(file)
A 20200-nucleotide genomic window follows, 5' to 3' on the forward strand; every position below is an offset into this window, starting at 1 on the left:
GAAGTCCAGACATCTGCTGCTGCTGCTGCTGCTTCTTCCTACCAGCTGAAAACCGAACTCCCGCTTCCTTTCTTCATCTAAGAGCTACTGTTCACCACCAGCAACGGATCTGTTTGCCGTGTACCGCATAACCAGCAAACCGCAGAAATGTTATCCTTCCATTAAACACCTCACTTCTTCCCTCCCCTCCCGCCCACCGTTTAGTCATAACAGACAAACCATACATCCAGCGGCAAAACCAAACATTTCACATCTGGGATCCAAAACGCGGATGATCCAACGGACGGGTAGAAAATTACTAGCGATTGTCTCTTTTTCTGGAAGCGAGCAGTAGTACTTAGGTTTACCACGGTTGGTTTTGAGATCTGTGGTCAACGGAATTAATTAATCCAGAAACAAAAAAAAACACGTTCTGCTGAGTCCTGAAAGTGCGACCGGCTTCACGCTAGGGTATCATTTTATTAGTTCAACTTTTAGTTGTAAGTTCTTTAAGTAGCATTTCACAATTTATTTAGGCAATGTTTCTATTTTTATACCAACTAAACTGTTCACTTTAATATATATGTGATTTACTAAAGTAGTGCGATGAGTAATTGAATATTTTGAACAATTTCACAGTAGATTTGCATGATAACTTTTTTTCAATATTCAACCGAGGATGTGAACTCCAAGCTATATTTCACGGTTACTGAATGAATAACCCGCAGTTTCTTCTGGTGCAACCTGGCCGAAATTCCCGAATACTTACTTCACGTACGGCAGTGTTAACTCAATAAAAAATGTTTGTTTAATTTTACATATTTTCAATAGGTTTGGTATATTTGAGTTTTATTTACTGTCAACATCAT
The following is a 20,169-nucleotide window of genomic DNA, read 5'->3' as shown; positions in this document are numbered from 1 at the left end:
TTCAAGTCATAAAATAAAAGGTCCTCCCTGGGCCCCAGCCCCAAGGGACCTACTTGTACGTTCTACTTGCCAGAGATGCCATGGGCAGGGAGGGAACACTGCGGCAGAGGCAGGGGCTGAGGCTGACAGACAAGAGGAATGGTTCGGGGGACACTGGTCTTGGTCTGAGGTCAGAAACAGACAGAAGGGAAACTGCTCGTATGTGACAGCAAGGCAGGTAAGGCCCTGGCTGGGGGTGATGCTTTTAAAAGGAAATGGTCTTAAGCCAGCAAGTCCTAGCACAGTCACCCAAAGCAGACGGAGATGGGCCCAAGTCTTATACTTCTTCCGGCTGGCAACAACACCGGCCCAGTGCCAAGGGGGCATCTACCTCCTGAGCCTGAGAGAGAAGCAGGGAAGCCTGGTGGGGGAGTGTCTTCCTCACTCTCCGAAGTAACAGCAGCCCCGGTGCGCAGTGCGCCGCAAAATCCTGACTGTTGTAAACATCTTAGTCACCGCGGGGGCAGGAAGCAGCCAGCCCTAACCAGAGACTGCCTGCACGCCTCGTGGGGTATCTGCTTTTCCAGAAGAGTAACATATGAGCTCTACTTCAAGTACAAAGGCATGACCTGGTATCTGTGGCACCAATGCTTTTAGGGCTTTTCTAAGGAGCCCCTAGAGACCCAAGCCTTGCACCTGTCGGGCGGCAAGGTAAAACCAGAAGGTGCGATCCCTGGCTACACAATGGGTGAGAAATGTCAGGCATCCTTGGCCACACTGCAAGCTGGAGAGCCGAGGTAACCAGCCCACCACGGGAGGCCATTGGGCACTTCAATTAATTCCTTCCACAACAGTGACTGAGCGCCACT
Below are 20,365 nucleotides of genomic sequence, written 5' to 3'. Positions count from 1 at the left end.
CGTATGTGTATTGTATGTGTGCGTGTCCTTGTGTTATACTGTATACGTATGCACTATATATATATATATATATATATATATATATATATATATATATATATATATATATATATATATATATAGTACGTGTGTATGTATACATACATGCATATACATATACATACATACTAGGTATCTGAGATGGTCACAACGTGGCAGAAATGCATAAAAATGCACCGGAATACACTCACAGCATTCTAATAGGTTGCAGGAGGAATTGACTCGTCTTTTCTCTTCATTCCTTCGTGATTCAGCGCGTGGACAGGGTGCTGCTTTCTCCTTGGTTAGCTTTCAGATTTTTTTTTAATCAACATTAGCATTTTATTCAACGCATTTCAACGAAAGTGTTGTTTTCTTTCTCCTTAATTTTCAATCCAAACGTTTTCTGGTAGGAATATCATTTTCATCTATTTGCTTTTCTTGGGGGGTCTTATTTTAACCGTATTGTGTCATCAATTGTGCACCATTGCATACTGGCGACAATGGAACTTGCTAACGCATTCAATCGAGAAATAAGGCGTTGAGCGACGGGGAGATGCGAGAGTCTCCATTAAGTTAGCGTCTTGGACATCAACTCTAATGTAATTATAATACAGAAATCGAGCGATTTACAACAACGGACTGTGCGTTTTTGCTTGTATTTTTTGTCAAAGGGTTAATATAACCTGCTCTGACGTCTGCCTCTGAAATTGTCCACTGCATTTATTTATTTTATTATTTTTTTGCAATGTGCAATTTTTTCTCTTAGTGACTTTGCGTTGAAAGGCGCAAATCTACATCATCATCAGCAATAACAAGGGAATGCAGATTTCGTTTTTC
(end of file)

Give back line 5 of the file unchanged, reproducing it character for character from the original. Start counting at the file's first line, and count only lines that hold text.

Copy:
Below are 20,365 nucleotides of genomic sequence, written 5' to 3'. Positions count from 1 at the left end.